Elem Indian Colony of Pomo Indians of the Sulphur Bank Rancheria v. Ceiba Legal, LLP et al

Filing 83

ORDER RE 70 MOTION FOR ATTORNEY'S FEES by Hon. William Alsup. (whalc2, COURT STAFF) (Filed on 2/2/2017)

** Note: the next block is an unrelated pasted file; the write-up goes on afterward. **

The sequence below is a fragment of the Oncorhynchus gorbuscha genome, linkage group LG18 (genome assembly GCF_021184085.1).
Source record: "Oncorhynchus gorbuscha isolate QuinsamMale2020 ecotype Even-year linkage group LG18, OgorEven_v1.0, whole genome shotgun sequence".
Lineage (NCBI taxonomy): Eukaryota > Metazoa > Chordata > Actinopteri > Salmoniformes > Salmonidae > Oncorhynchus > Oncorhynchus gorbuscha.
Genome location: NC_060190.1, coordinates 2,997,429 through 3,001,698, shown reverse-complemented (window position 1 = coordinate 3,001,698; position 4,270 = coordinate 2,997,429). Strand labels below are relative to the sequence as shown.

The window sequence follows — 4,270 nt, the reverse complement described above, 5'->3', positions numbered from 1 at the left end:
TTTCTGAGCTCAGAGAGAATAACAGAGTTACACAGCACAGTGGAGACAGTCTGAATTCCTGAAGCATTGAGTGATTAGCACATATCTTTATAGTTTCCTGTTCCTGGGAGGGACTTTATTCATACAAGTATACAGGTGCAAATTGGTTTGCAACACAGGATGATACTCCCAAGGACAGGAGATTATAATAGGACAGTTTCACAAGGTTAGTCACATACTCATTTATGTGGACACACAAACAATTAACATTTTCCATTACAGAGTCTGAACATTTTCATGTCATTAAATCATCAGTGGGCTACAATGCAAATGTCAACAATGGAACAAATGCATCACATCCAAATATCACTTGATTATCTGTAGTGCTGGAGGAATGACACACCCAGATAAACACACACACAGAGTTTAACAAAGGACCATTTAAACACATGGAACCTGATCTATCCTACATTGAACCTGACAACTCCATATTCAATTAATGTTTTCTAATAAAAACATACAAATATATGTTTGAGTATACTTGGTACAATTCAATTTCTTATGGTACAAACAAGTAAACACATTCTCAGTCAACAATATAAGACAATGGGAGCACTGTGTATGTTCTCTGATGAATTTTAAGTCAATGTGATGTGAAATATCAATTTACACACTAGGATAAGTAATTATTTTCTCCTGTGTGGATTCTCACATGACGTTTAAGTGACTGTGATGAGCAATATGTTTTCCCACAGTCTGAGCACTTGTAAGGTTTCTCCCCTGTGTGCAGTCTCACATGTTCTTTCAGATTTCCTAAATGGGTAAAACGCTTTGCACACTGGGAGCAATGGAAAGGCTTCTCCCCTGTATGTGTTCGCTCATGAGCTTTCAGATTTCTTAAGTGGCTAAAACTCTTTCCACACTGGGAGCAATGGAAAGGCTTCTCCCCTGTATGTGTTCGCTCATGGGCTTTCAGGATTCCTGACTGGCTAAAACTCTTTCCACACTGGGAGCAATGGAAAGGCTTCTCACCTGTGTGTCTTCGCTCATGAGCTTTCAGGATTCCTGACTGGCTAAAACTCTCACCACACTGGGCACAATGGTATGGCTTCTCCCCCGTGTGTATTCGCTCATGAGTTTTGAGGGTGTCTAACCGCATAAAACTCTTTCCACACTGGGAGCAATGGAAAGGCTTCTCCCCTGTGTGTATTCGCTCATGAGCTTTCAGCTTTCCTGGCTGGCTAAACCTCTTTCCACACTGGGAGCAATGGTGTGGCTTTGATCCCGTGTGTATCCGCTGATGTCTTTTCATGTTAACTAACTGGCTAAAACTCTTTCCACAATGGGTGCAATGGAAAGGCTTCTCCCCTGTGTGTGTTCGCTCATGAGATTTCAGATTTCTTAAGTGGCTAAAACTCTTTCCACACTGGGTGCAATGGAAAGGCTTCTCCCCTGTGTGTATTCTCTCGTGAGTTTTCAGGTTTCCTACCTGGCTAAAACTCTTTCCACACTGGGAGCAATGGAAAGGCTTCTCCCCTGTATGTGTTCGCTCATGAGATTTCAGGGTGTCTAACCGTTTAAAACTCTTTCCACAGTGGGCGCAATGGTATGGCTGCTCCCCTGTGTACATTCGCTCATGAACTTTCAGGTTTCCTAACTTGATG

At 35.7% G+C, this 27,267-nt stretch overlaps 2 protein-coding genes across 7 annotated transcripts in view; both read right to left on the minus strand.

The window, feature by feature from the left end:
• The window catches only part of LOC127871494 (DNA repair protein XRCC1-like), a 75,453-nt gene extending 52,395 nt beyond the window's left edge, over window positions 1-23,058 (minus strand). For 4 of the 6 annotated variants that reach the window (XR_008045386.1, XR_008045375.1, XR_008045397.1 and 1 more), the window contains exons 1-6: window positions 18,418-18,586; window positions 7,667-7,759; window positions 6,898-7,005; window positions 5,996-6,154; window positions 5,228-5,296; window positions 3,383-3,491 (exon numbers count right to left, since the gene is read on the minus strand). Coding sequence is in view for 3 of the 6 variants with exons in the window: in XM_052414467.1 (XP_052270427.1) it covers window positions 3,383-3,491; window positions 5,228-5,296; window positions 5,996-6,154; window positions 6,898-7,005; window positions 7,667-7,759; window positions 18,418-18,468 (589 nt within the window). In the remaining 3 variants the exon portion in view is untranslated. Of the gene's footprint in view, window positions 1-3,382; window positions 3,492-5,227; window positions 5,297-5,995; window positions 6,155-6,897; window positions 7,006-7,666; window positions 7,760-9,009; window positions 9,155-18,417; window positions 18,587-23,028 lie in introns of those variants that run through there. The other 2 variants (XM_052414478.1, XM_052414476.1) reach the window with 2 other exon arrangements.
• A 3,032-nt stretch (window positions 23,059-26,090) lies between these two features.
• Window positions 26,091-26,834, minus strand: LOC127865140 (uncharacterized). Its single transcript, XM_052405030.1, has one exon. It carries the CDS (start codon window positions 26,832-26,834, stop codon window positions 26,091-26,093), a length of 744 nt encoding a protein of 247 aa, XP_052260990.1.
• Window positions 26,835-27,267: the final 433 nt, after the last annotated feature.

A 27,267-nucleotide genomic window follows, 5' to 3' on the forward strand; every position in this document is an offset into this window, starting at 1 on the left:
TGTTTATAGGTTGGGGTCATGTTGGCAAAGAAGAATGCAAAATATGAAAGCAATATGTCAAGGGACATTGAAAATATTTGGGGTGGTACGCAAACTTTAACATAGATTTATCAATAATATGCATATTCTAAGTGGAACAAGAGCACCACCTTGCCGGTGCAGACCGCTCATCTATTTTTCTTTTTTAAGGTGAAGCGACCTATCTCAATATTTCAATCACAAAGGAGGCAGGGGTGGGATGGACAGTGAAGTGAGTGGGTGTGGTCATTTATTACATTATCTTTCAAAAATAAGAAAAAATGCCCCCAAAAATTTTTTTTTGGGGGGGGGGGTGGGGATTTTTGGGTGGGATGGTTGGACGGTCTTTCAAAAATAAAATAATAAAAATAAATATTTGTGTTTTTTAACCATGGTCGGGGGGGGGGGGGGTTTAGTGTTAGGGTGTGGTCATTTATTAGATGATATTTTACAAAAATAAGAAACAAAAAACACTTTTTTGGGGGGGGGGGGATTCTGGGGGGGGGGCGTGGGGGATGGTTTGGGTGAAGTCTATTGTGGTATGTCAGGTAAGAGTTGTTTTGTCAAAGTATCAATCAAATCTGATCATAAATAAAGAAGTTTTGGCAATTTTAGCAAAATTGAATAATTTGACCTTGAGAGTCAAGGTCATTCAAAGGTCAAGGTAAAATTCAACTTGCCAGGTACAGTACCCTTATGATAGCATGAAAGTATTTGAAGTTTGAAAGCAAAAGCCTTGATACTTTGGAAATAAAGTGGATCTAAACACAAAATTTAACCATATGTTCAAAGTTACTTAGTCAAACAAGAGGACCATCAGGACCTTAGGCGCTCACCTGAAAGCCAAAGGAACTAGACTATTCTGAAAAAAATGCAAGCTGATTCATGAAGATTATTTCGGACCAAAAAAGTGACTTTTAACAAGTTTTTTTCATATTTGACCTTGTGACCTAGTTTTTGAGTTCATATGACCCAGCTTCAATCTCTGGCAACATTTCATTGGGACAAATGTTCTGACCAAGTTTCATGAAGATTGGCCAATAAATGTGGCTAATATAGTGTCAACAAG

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1 2 3 4 5 IN THE UNITED STATES DISTRICT COURT 6 FOR THE NORTHERN DISTRICT OF CALIFORNIA 7 8 10 ELEM INDIAN COLONY OF POMO INDIANS OF THE SULPHUR BANK RANCHERIA, a federally recognized Indian tribe, 11 Plaintiff, For the Northern District of California United States District Court 9 12 13 14 ORDER RE MOTION FOR ATTORNEY’S FEES v. CEIBA LEGAL, LLP, et al., Defendants. / 15 16 17 No. C 16-03081 WHA INTRODUCTION Following dismissal of the complaint and judgment in their favor, defendants in this 18 RICO action move for an award of attorney’s fees. The motion is GRANTED IN PART and 19 DENIED IN PART. 20 21 STATEMENT Following a disputed election in the Elem Indian Colony (the “Tribe”) in November 22 2014, both the Garcia faction and the Brown faction of the Tribe claimed to be its duly elected 23 executive committee. In 2015, members of the Brown faction and their counsel wrote letters to 24 banks and government agencies asking them to freeze Tribe funds until the Bureau of Indian 25 Affairs could resolve the dispute. 26 According to defendants, in 2016 — while the dispute over the election was still 27 ongoing — the Garcia faction purported to disenroll from the Tribe dozens of members 28 sympathetic to the Brown faction. In response, certain members of the Tribe petitioned this Court for writ of habeas corpus. That related matter is pending before the undersigned. 1 Plaintiff in this action then sued members of the Brown faction, their counsel, and other 2 individuals, asserting claims for (1) tortious interference with contract, (2) fraud and deceit, (3) 3 violations of the Racketeer Influenced and Corrupt Organizations Act, (4) trademark 4 infringement under the Lanham Act, (5) trademark infringement under California law, (6) 5 common law injury to business reputation, and (7) vicarious trademark infringement. The 6 gravamen of the complaint was the RICO claim and its supporting allegations that defendants 7 corresponded with banks and agencies in furtherance of a conspiracy to take control of the Tribe 8 (Dkt. No. 28 at 3). 9 Two groups of defendants moved to dismiss. A prior order granted the motions and dismissed the action, finding plaintiff’s claims barred by the Noerr-Pennington doctrine, and 11 For the Northern District of California United States District Court 10 denied leave to amend as futile (Dkt. No. 63). Defendants now move for attorney’s fees 12 pursuant to the Lanham Act and Section 425.16 of the California Code of Civil Procedure 13 (California’s anti-SLAPP law). 14 ANALYSIS 15 Before turning to the merits of the instant motion, this order first addresses plaintiff’s 16 assertion that no attorney’s fees can be awarded against it because it has not waived tribal 17 sovereign immunity to claims for such fees. 18 1. TRIBAL SOVEREIGN IMMUNITY. 19 Suits against Indian tribes are barred by sovereign immunity absent a clear waiver by the 20 tribe or congressional abrogation. Okla. Tax Comm’n v. Citizen Band Potawatomi Indian Tribe 21 of Okla., 498 U.S. 505, 509 (1991) (Potawatomi). A waiver of tribal sovereign immunity must 22 be unequivocally expressed. Santa Clara Pueblo v. Martinez, 436 U.S. 49, 58 (1978); White v. 23 Univ. of Cal., 765 F.3d 1010, 1025–26 (9th Cir. 2014). Initiation of a lawsuit necessarily 24 establishes consent to the court’s adjudication of the merits of that particular controversy, 25 including the risk of being bound by an adverse determination. In re White, 139 F.3d 1268, 26 1271 (9th Cir. 1998) (quoting McClendon v. United States, 885 F.2d 627, 630 (9th Cir. 1989)). 27 Plaintiff cites numerous decisions for the proposition that a tribe does not waive 28 sovereign immunity to counterclaims by bringing an action. See, e.g., Potawatomi, 498 U.S. at 509. Thus, plaintiff argues, “although [it] did consent to a limited waiver of its sovereign 2 1 immunity by filing the instant action, it did not waive its sovereign immunity with respect to 2 any counter-claim or claim for recoupment — in the form of an award of attorneys’ fees or 3 otherwise — made by Defendants” (Dkt. No. 75 at 10). Plaintiff’s arguments are inapposite 4 because this is a motion for attorney’s fees, not a counterclaim. See Guidiville Rancheria of 5 Cal. v. United States, Case No. 12–cv–1326 YGR, 2015 WL 4934408, at *5 (N.D. Cal. Aug. 6 18, 2015) (Judge Yvonne Gonzalez Rogers) (claim for attorney’s fees was “not a counterclaim 7 or other affirmative claim on the treasury of the Tribe”); cf. United States v. State of Or., 657 8 F.2d 1009, 1015–16 (9th Cir. 1981) (Oregon) (injunction against tribe was not analogous to a 9 “counterclaim” for sovereign immunity purposes). Plaintiff chose to assert claims under the Lanham Act. In doing so, it committed to the 11 For the Northern District of California United States District Court 10 practical consequences of those claims, including “the risk that its position would not be 12 accepted, and that the Tribe itself would be bound by an order it deemed adverse.” See Oregon, 13 657 F.2d at 1015; cf. C & L Enters., Inc. v. Citizen Band Potawatomi Indian Tribe of Okla., 532 14 U.S. 411, 418–20 (2001) (tribe that contracted to arbitrate waived sovereign immunity to 15 judicial enforcement of arbitral awards). Plaintiff cannot invoke provisions of the Lanham Act 16 to support its claims yet avoid the legal effects of other provisions that do not work in its favor. 17 Cf. In re PNP Holdings Corp., 184 B.R. 805, 807 (B.A.P. 9th Cir. 1995) (creditor “cannot 18 reasonably expect to invoke those portions of the bankruptcy code that allow it to recover on its 19 claims and yet avoid the legal effect of other sections that do not work in its favor”). Nor can 20 plaintiff bring its claims to court for adjudication and then “reclaim immunity just because the 21 case took a turn that was not to its liking.” See In re White, 139 F.3d at 1272. 22 The prevailing party’s ability to seek attorney’s fees under the Lanham Act’s fee- 23 shifting provision is the “inevitable consequence” of plaintiff’s own conduct. By asserting its 24 claims under the Lanham Act — including its own claim for attorney’s fees thereunder — 25 plaintiff took the risk that it would not prevail and would, as a result, be liable for the other 26 side’s attorney’s fees as well. See Guidiville, 2015 WL 4934408, at *7. This order thus 27 concludes that sovereign immunity does not bar an award of attorney’s fees against plaintiff 28 under the Lanham Act. 3 1 2. LANHAM ACT. 2 Under the Lanham Act, courts may award reasonable attorney’s fees to the prevailing 3 party in exceptional cases. 15 U.S.C. 1117(a). An exceptional case is “one that stands out from 4 others with respect to the substantive strength of a party’s litigating position (considering both 5 the governing law and the facts of the case) or the unreasonable manner in which the case was 6 litigated.” Octane Fitness, LLC v. ICON Health & Fitness, Inc., 134 S. Ct. 1749, 1756 (2014). 7 Courts consider the totality of the circumstances to determine whether a case is exceptional, 8 using a preponderance of the evidence standard and exercising equitable discretion in light of 9 nonexclusive factors including frivolousness, motivation, objective unreasonableness, and considerations of compensation and deterrence. Id. at 1756 & n.6, 1758; SunEarth, Inc. v. Sun 11 For the Northern District of California United States District Court 10 Earth Solar Power Co., Ltd., 839 F.3d 1179, 1180–81 (9th Cir. 2016) (en banc). “[A] case 12 presenting either subjective bad faith or exceptionally meritless claims may sufficiently set 13 itself apart from mine-run cases to warrant a fee award.” Octane Fitness, 134 S. Ct. at 1757.1 14 This action stands out from others due to the unreasonable manner in which it was 15 litigated. Specifically, plaintiff’s unreasonable conduct, including misrepresentations and 16 misleading statements to the Court, makes this action exceptional. See Octane Fitness, 134 S. 17 Ct. at 1756–57; see also SFA Sys., LLC v. Newegg Inc., 793 F.3d 1344, 1351–52 (Fed. Cir. 18 2015) (discussing decisions awarding fees under the Patent Act for litigation misconduct). For 19 example, plaintiff’s counsel in this action — who also represents plaintiff in connection with 20 the related petition for writ of habeas corpus — has acted evasively and disingenuously before 21 the Court, including outright misstating the facts on numerous occasions during oral argument 22 (see Dkt. No. 60 at 4:17–4:19). See John v. Garcia, No. 3:16-cv-02368-WHA (Dkt. No. 28).2 23 24 1 25 26 Although Octane Fitness dealt with fee requests under the Patent Act, our court of appeals interprets the fee-shifting provisions of the Patent Act and the Lanham Act in tandem because said provisions are “parallel and identical.” SunEarth, 839 F.3d at 1180. Octane Fitness therefore also governs analysis of fee applications under the Lanham Act. Id. at 1180–81. For the same reason, Federal Circuit decisions regarding fee requests under the Patent Act are instructive to the instant analysis. 27 2 28 Plaintiff asserts, without explanation or authority, that the transcript in the related matter should be “stricken as irrelevant to the subject matter, unduly prejudicial, and having insufficient probative value” (Dkt. No. 75 at 19–20). This order disagrees. See SFA Sys., 793 F.3d at 1352 (“[A] district court should consider a [party’s] pattern of litigation where adequate evidence of an abusive pattern is presented.”). 4 1 This pattern of misrepresentation and disregard for factual accuracy persists even now. 2 In its opposition, plaintiff “requests that the Court award Defendants no more than $53,600,” if 3 anything, because “This is the amount [plaintiff] paid in attorneys’ fees to defend the Wells 4 Fargo interpleader that precipitated this case, coupled with [plaintiff’s] attorney fees in 5 defending this entire case through December 8, 2016” (Dkt. No. 75 at 2). As defendants point 6 out, however, plaintiff previously alleged it was “damaged in the sum of the approximately 7 $250,000 in legal fees and costs to defend the interpleader action” (Dkt. No. 28 at 6). This 8 glaring discrepancy between plaintiff’s accounts of its own legal costs conveniently 9 corresponds to its disparate interests in exaggerating damages in the complaint while 11 For the Northern District of California United States District Court 10 downplaying liability for attorney’s fees in the instant motion. This action also stands out from others due to plaintiff’s exceptionally meritless claims, 12 which are all the more troubling in light of the possibility, given the timing of the complaint, 13 that plaintiff brought this action to suppress political opposition. The foundation for all the 14 asserted claims was defendants’ conduct in connection with the disputed election but, as 15 explained in the prior order dismissing this action, said conduct was exactly the sort of 16 petitioning activity protected by the Noerr-Pennington doctrine (Dkt. No. 63 at 4). Plaintiff did 17 not even come close to alleging otherwise. In its opposition to the instant motion, plaintiff 18 claims, “Importantly, the Court did not analyze the Lanham Act claim at all in its dismissal 19 order. It did not have to — all the claims were encompassed by Noerr-Pennington. The Court 20 correctly labels this case ‘a RICO action.’ This was not a ‘Lanham Act’ case by any stretch of 21 the imagination” (Dkt. No. 75 at 14 (citations omitted)). Yet plaintiff asserted throwaway 22 claims under the Lanham Act anyway — further undermining its representation that its claims 23 had merit. See, e.g., Love v. Assoc. Newspapers, Ltd., 611 F.3d 601, 616 (9th Cir. 2010) 24 (“groundless and unreasonable” Lanham Act claims were “exceptional as a matter of law”). 25 Plaintiff also seems to suggest in its opposition that this action cannot be exceptional 26 within the meaning of the Lanham Act unless defendants show plaintiff filed this action in bad 27 faith (Dkt. No. 75 at 14). This suggestion is rejected as contrary to the Supreme Court’s 28 holding in Octane Fitness. See 134 S. Ct. at 1757. Considering the totality of the circumstances and using a preponderance of the evidence standard, this order concludes this 5 1 action is exceptional due to both the unreasonable manner in which plaintiff litigated it and the 2 exceptionally meritless nature of plaintiff’s claims. See id. at 1756–58. This order further 3 concludes reasonable attorney’s fees should be awarded to defendants as the prevailing parties 4 under the Lanham Act’s fee-shifting provision. See 15 U.S.C. 1117(a). 5 3. 6 CALIFORNIA’S ANTI-SLAPP LAW. California’s anti-SLAPP law provides, “A cause of action against a person arising from 7 any act of that person in furtherance of the person’s right of petition or free speech under the 8 United States Constitution or the California Constitution in connection with a public issue shall 9 be subject to a special motion to strike, unless the court determines that the plaintiff has established that there is a probability that the plaintiff will prevail on the claim.” CAL. CIV. 11 For the Northern District of California United States District Court 10 PROC. CODE § 425.16(b)(1). Subject to limited exceptions that do not apply here, “a prevailing 12 defendant on a special motion to strike shall be entitled to recover his or her attorney’s fees and 13 costs.” CIV. PROC. § 425.16(c)(1). Because the award of attorney’s fees under this provision is 14 mandatory, “the trial court must, upon defendant’s motion for a fee award, rule on the merits of 15 the SLAPP motion” even if the matter was dismissed before reaching said merits. Pfeiffer 16 Venice Props. v. Bernard, 101 Cal. App. 4th 211, 215, 218–19 (2002). 17 The crux of this issue, however, is whether defendants actually brought a special motion 18 to strike. Plaintiff contends defendants’ motions to dismiss did not amount to a special motion 19 to strike pursuant to California’s anti-SLAPP statute (Dkt. No. 75 at 11–13). Defendants 20 respond that “While [they] could have filed a separately captioned motion to strike, economy 21 favored filing a single pleading as others have done,” and criticize plaintiff for essentially 22 contending “that omission of the words ‘and motion to strike’ from the caption of the motion to 23 dismiss precludes an award of attorneys’ fees” (Dkt. No. 79 at 8–9). 24 The individual defendants’ motion to dismiss contained two subsections titled 25 “California’s Anti-SLAPP Statute and California Civil Code section 47” and “Code of Civil 26 Procedure section 425.16, Civil Code section 47 and the First Amended Complaint” (Dkt. No. 27 32 at 14–16). These stated in relevant part, “Plaintiff’s state law causes of action are also 28 subject to a special motion to strike pursuant to California Code of Civil Procedure section 425.16 . . . . Similarly, California Civil Code section 47(b) recognizes an absolute privilege for 6 1 communications having ‘some relation’ to a legislative, judicial or other official proceeding 2 authorized by law” (id. at 14–15). And, “Communications made during litigation to non-parties 3 are immunized under section 425.16(e)(2) if they relate to the substantive issues in the litigation 4 and are directed to persons having an interest in the litigation,” and defendants’ conduct in 5 question “is also absolutely privileged under California Civil Code section 47” (id. at 15–16). 6 The problems with these two subsections go beyond mere failure to list “motion to 7 strike” in the caption. Defendants only once mentioned that plaintiff’s state law claims were 8 “subject to a special motion to strike” and never followed up by actually requesting to strike any 9 portions of the amended complaint. The two subsections touching on California’s anti-SLAPP law simply mashed together that law and Section 47 of the California Civil Code (litigation 11 For the Northern District of California United States District Court 10 privilege) with threadbare analysis and no attempt to explain how either provision was 12 supposed to function here. Nothing in either subsection indicated defendants sought anything 13 other than standard dismissal under Rule 12, albeit by throwing spaghetti at the proverbial wall. 14 Even now, defendants continue in their reply brief to conflate California’s anti-SLAPP 15 law with Rule 12 dismissal, claiming their “motion to dismiss was brought under both FRCP 16 12(b)(6) and California Code of Civil Procedure section 425.16, advancing multiple defenses 17 applicable to both procedural vehicles” (Dkt. No. 79 at 8). This, combined with defendants’ 18 protest that requiring a separate motion to strike would “exalt form over substance,” suggests 19 that defendants believe the substantive anti-SLAPP arguments in their motion to dismiss were 20 coherent and adequately formed, lacking only perfunctory labeling to be deemed a special 21 motion to strike. Not so. 22 The distinction between a special motion to strike pursuant to California’s anti-SLAPP 23 law and a Rule 12 motion to dismiss is not merely empty formalism. In United States ex rel. 24 Newsham v. Lockheed Missiles & Space Co., Inc., our court of appeals permitted application of 25 California’s anti-SLAPP law in federal diversity actions on the theory that the law existed “side 26 by side” with Rules 8, 12, and 56, with “each controlling its own intended sphere of coverage 27 without conflict.” 190 F.3d 963, 972 (9th Cir. 1999). In Makaeff v. Trump Univ., LLC, our 28 court of appeals elaborated that Rule 12, Rule 56, and California’s anti-SLAPP law create 7 1 “separate and additional theor[ies] upon which certain kinds of suits may be disposed of before 2 trial.” 736 F.3d 1180, 1182 (9th Cir. 2013). Specifically (emphasis added, citation omitted): 3 4 5 6 7 Rule 12 provides a mechanism to test the legal sufficiency of a complaint. The question asked by Rule 12 is whether the plaintiff has stated a claim that is plausible on its face and upon which relief can be granted. California’s anti-SLAPP statute does not attempt to answer this question; instead, California Code of Civil Procedure § 430.10, the state statutory analog of Rule 12, does. That the California legislature enacted both an analog to Rule 12 and, additionally, an anti-SLAPP statute is strong evidence that the provisions are intended to serve different purposes and control different spheres. 8 Ibid. There is, moreover, a practical difference in scope between a Rule 12 motion to dismiss 9 and a special motion to strike under California’s anti-SLAPP law. The latter, while permitted in 10 motions to strike in connection with state law claims. Hilton v. Hallmark Cards, 599 F.3d 894, For the Northern District of California United States District Court our circuit, has limited reach because federal courts can only entertain anti-SLAPP special 11 12 901 (9th Cir. 2009). This is true even where, as here, the defendants raise First Amendment 13 defenses common to both federal and state law claims against them. Id. at 900-01. 14 Defendants’ motion to dismiss failed to assert a special motion to strike or account for 15 procedural or practical distinctions between California’s anti-SLAPP law and Rule 12. These 16 defects do not boil down to the mere presence or absence of a caption. 17 Defendants point out that California’s anti-SLAPP law is construed broadly (Dkt. No. 18 79 at 8). True, but the California Supreme Court, despite expressly acknowledging as much, 19 nonetheless held in S.B. Beach Props. v. Berti that the California Legislature deliberately used a 20 “motion to strike” approach rather than a “pleading hurdle” to make “the filing of a viable 21 anti-SLAPP motion a necessary trigger for both an imposed judgment of dismissal and an award 22 of fees and costs.” 39 Cal. 4th 374, 381–82 (2006). Thus, in that case, the defendants could not 23 recover attorney’s fees under California’s anti-SLAPP law because they never actually filed a 24 “special motion to strike.” Ibid. So too here. 25 Under these circumstances, this order declines to recast defendants’ motion to dismiss 26 under the auspices of California’s anti-SLAPP law for purposes of awarding defendants 27 attorney’s fees. The cursory mentions of California’s anti-SLAPP law in defendants’ Rule 12 28 8 1 motion did not adequately set forth a separate special motion to strike, so defendants cannot 2 now reap the rewards of such a motion. See S.B. Beach, 39 Cal. 4th at 381. 3 Because this order concludes defendants are not entitled to recover attorney’s fees under 4 California’s anti-SLAPP law, it does not reach the question of whether plaintiff waived tribal 5 sovereign immunity to an award of such fees. 6 * 7 * * In their reply brief, defendants for the first time suggest this Court should use its defendants’ arguments, the Court declines to allow such sandbagging. See Fink v. Gomez, 239 10 F.3d 989, 994 (9th Cir. 2001) (whether to impose inherent power sanctions is “a determination 11 For the Northern District of California inherent power to award their requested attorney’s fees (Dkt. No. 79 at 5). After reviewing 9 United States District Court 8 that rests in the sound discretion of the district court”); Primus Auto. Fin. Servs., Inc. v. Batarse, 12 115 F.3d 644, 648–49 (9th Cir. 1997) (the court must explicitly find bad faith to use its inherent 13 power to engage in fee-shifting). 14 4. 15 AMOUNT OF FEES. Defendants seek $255,367.50 in attorney’s fees and $7,668.21 in costs (Dkt. No. 70 at 16 14–16). Additionally, they seek a 1.5 multiplier of the attorney’s fees “in recognition of the 17 discounts [their] attorneys offered and financial risk they took on” (id. at 15–16). Including the 18 multiplier, defendants’ request is actually for $383,051.25 in attorney’s fees and $7,668.21 in 19 costs, for a total of $390,719.46. 20 To calculate an award of attorney’s fees, a district court must first calculate the 21 “lodestar” by “multiplying the number of hours the prevailing party reasonably expended on the 22 litigation by a reasonable hourly rate.” Caudle v. Bristow Optical Co., Inc., 224 F.3d 1014, 23 1028 (9th Cir. 2000). In determining reasonableness, a district court must consider, among 24 other things, “the results obtained by the prevailing litigant.” Ibid. 25 Here, plaintiff does not contest the unequivocally favorable results obtained by 26 defendants or the reasonableness of defense counsel’s hourly rates. Nor does it challenge the 27 amount of costs claimed. Plaintiff does complain, however, that the number of hours spent 28 defending this action was excessive (see Dkt. No. 75 at 1–2, 4–7, 18). Plaintiff misleadingly claims “three law firms” racked up the hours billed but fails to mention that it invited this 9 1 problem by suing not only defendants but also defense counsel from Ceiba Legal, LLP. Faced 2 with the threat of economic and professional damage, Ceiba Legal reasonably obtained its own 3 legal representation to defend this action. Given the circumstances of this case — including the 4 gravity of its stakes and defense counsel’s specialized knowledge of the extensive factual and 5 procedural background leading up to this particular litigation — and following in camera 6 review of defense counsel’s detailed invoices (see Dkt. No. 80), this order concludes that both 7 the hours and rates billed by defense counsel were reasonable. 8 9 The next question, then, is whether additional considerations warrant adjusting the lodestar. See Caudle, 224 F.3d at 1028. After considering the course of this case, including its brevity and the lack of complexity or merit in plaintiff’s claims, this order concludes that the 11 For the Northern District of California United States District Court 10 lodestar adequately compensates defense counsel for their skill, experience, and performance in 12 defending it. Defense counsel overreached in seeking a 1.5 fee multiplier. No adjustment of 13 the lodestar is warranted under these circumstances. 14 The unadjusted lodestar, however, does not end the inquiry here. In light of this order’s 15 conclusion that defendants may not recover fees under California’s anti-SLAPP law, the 16 Lanham Act’s fee-shifting provision governs defendants’ entitlement to attorney’s fees. “[A]s a 17 general matter, a prevailing party in a case involving Lanham Act and non-Lanham Act claims 18 can recover attorneys’ fees only for work related to the Lanham Act claims.” Gracie v. Gracie, 19 217 F.3d 1060, 1069 (9th Cir. 2000). This order must therefore adjust the fee award to reflect 20 apportionment between Lanham Act and non-Lanham Act claims unless “the claims are so 21 inextricably intertwined that even an estimated adjustment would be meaningless.” Id. at 1070. 22 Defendants’ voluminous detailed invoices confirmed that meaningful line-by-line 23 apportionment of the requested fees between work related to Lanham Act claims and work 24 related to non-Lanham Act claims is impossible. This is unsurprising given that plaintiff’s 25 multitude of claims shared a concise nucleus of common facts, and much of the work done on 26 this case would reasonably have been directed at the litigation as a whole. For example, 27 defendants raised several arguments, including their ultimately successful argument based on 28 Noerr-Pennington, that proved responsive to multiple claims for relief. Nonetheless, after evaluating the extent to which defendants’ efforts could fairly be characterized as related to 10 1 plaintiff’s Lanham Act claims, this order concludes that estimated apportionment is possible 2 and apportions forty-five percent of defense counsel’s reasonable attorney’s fees as an 3 appropriate award under the Lanham Act’s fee-shifting provision. 4 5 CONCLUSION For the foregoing reasons, defendants’ motion for attorney’s fees is GRANTED IN PART 6 and DENIED IN PART. Defendants are entitled to recover only their reasonable attorney’s fees 7 under the fee-shifting provision of the Lanham Act, which this order finds to be $118,366.07. 8 9 If any party wishes to continue litigating the amount of the fee award, then the Court will appoint a special master to further evaluate said amount. The parties will share responsibility for paying the special master’s fees except that, if one party requests a special 11 For the Northern District of California United States District Court 10 master but fails to shift the amount awarded in their favor, then that party will pay most, if not 12 all, of the special master’s fees. 13 By FEBRUARY 9 AT NOON, each side shall file a statement either unequivocally 14 accepting the amount of the fee award — while preserving the question of entitlement to said 15 award — or requesting appointment of a special master to further evaluate the same. 16 17 IT IS SO ORDERED. 18 19 Dated: February 2, 2017. WILLIAM ALSUP UNITED STATES DISTRICT JUDGE 20 21 22 23 24 25 26 27 28 11